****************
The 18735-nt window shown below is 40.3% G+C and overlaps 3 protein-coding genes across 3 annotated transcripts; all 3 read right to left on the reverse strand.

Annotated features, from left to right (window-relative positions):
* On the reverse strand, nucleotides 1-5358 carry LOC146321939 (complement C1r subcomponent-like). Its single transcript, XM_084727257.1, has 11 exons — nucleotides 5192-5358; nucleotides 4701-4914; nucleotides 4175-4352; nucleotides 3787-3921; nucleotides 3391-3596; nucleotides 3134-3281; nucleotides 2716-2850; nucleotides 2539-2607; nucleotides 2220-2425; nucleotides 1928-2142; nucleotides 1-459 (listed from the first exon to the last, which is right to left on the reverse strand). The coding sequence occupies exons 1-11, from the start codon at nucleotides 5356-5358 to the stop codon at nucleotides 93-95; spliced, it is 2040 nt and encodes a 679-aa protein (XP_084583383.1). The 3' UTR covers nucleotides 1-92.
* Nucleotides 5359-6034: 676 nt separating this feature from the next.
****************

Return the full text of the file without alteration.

The 18735-nt window shown below is 40.3% G+C and overlaps 3 protein-coding genes across 3 annotated transcripts; all 3 read right to left on the reverse strand.

Annotated features, from left to right (window-relative positions):
* On the reverse strand, nucleotides 1-5358 carry LOC146321939 (complement C1r subcomponent-like). Its single transcript, XM_084727257.1, has 11 exons — nucleotides 5192-5358; nucleotides 4701-4914; nucleotides 4175-4352; nucleotides 3787-3921; nucleotides 3391-3596; nucleotides 3134-3281; nucleotides 2716-2850; nucleotides 2539-2607; nucleotides 2220-2425; nucleotides 1928-2142; nucleotides 1-459 (listed from the first exon to the last, which is right to left on the reverse strand). The coding sequence occupies exons 1-11, from the start codon at nucleotides 5356-5358 to the stop codon at nucleotides 93-95; spliced, it is 2040 nt and encodes a 679-aa protein (XP_084583383.1). The 3' UTR covers nucleotides 1-92.
* Nucleotides 5359-6034: 676 nt separating this feature from the next.